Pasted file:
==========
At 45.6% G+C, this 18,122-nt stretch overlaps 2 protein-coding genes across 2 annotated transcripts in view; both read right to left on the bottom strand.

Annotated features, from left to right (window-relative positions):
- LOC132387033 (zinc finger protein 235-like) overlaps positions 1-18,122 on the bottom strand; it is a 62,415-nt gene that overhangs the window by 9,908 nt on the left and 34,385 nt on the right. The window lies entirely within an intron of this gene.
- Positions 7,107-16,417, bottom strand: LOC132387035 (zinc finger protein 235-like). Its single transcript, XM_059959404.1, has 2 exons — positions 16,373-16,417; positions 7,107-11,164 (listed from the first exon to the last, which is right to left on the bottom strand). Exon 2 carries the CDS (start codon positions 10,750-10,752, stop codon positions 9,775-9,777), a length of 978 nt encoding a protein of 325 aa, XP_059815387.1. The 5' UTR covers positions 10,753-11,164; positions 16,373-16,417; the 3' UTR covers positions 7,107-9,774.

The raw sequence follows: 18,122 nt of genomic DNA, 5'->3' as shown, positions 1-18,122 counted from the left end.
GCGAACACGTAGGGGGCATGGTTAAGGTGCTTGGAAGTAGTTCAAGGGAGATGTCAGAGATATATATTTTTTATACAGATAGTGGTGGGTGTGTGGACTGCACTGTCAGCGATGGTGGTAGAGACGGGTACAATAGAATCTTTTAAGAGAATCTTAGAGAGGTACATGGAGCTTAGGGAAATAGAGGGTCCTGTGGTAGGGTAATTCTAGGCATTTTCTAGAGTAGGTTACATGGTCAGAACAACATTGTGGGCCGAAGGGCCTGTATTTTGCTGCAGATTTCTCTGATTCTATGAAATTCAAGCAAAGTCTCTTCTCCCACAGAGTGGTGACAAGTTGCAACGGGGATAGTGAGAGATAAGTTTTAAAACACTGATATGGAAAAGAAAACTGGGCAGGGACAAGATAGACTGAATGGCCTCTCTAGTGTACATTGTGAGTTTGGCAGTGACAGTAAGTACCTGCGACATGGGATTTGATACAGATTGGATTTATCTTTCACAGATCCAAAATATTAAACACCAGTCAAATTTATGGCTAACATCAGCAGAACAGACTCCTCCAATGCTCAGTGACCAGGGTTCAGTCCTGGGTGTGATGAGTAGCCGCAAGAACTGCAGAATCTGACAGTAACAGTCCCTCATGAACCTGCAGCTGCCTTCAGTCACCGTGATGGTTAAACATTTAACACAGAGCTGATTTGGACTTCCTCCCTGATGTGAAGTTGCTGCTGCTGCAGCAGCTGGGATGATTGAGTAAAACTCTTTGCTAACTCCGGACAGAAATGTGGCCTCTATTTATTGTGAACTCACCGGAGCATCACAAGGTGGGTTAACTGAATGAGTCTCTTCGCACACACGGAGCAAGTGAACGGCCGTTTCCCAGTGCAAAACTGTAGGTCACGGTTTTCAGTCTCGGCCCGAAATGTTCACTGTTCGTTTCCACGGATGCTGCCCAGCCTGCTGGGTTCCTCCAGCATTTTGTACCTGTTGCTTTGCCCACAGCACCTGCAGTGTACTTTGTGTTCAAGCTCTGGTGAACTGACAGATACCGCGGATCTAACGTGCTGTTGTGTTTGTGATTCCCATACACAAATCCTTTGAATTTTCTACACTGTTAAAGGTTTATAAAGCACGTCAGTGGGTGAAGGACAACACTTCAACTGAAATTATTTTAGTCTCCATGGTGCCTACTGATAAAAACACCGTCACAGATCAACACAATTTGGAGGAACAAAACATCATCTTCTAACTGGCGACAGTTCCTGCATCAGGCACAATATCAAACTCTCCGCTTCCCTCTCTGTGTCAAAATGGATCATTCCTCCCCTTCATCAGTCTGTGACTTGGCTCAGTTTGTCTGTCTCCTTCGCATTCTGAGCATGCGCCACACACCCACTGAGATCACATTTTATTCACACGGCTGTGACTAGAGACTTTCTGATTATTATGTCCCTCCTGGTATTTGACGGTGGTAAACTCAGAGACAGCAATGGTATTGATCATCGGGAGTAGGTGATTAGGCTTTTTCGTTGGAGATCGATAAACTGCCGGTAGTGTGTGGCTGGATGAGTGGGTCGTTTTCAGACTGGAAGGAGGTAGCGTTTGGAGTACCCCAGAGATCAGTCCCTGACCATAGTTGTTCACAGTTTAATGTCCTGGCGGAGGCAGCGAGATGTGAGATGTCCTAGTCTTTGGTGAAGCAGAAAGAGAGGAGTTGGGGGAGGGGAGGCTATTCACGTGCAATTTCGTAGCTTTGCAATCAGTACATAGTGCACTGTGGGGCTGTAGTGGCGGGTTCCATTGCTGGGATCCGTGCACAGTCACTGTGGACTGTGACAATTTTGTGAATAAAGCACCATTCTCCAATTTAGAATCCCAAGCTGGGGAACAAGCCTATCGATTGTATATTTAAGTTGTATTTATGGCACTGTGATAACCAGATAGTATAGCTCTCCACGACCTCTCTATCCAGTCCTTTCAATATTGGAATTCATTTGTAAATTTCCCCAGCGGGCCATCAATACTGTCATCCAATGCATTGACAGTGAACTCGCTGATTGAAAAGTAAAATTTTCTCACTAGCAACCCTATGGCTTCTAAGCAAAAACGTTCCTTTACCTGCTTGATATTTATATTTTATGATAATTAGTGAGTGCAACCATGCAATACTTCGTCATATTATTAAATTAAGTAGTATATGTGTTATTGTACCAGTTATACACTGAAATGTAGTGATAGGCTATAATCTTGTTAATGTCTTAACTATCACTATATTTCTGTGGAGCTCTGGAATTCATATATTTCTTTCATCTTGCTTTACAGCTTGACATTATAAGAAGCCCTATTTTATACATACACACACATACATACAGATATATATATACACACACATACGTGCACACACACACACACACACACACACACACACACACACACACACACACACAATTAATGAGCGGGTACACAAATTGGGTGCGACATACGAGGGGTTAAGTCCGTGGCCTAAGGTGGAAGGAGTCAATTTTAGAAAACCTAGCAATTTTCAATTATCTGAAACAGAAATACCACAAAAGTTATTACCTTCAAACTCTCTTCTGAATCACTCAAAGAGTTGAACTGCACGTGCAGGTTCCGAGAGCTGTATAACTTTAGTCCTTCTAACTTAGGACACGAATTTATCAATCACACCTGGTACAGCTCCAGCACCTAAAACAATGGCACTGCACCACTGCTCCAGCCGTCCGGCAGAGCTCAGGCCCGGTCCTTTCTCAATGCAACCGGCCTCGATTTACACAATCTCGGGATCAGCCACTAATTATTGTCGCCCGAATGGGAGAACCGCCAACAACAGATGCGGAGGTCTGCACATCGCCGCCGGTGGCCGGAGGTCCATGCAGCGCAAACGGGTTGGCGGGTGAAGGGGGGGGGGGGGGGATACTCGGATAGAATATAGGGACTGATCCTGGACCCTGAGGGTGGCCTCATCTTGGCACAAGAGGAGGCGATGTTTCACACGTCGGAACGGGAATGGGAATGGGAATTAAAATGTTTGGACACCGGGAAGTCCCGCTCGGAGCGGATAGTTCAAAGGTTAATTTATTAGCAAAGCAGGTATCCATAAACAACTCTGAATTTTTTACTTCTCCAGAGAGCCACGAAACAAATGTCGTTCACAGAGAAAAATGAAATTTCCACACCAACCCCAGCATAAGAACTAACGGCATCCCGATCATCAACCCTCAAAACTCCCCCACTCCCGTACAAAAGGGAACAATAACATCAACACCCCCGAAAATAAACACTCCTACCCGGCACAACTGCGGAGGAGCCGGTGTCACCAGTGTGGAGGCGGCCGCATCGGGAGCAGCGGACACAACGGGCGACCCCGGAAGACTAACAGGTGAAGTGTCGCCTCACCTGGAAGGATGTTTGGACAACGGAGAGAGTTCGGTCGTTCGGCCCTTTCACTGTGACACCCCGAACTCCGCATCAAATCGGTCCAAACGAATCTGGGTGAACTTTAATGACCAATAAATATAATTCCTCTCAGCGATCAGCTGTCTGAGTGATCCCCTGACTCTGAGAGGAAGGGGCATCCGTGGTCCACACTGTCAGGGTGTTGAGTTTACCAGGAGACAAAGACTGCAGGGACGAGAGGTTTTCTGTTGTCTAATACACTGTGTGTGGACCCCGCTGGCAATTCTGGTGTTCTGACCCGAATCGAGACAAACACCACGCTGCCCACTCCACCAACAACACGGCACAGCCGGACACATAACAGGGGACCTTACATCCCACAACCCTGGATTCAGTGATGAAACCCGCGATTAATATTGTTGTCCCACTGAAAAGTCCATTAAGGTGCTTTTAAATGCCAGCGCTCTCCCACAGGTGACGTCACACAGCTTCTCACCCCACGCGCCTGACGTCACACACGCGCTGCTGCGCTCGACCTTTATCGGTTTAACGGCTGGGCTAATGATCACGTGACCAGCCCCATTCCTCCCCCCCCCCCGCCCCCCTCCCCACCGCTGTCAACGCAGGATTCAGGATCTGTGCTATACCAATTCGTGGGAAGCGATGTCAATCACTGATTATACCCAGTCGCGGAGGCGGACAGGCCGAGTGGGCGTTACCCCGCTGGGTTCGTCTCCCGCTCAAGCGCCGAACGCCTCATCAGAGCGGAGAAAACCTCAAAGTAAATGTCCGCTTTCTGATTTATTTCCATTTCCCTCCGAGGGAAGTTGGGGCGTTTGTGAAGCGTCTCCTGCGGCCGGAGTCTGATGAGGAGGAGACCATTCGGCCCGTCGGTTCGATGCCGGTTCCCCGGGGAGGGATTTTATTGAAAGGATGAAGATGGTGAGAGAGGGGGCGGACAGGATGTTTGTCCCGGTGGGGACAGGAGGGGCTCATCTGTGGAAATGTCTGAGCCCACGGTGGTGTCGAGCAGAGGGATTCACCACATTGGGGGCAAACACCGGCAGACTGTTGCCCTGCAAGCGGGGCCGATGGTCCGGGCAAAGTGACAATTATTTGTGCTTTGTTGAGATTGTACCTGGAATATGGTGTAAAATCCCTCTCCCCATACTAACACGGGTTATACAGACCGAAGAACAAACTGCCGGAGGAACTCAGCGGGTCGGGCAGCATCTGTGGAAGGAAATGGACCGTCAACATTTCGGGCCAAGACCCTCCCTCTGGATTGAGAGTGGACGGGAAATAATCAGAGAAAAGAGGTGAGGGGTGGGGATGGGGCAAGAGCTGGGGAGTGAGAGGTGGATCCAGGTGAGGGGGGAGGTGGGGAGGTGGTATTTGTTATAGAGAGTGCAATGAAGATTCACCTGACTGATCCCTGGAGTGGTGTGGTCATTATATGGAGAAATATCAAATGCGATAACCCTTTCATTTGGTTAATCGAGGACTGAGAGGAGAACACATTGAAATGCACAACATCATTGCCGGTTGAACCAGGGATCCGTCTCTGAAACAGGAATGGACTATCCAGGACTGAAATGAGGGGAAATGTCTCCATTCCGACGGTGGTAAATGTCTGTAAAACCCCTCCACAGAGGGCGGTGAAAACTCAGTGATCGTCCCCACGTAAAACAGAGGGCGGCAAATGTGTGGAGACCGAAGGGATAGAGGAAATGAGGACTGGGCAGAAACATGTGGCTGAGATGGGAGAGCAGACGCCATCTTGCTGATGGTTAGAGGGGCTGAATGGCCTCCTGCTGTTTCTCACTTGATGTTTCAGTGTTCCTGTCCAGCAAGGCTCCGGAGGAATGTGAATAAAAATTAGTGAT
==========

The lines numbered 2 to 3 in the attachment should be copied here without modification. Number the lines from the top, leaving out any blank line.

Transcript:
Annotated features, from left to right (window-relative positions):
- LOC132387033 (zinc finger protein 235-like) overlaps positions 1-18,122 on the bottom strand; it is a 62,415-nt gene that overhangs the window by 9,908 nt on the left and 34,385 nt on the right. The window lies entirely within an intron of this gene.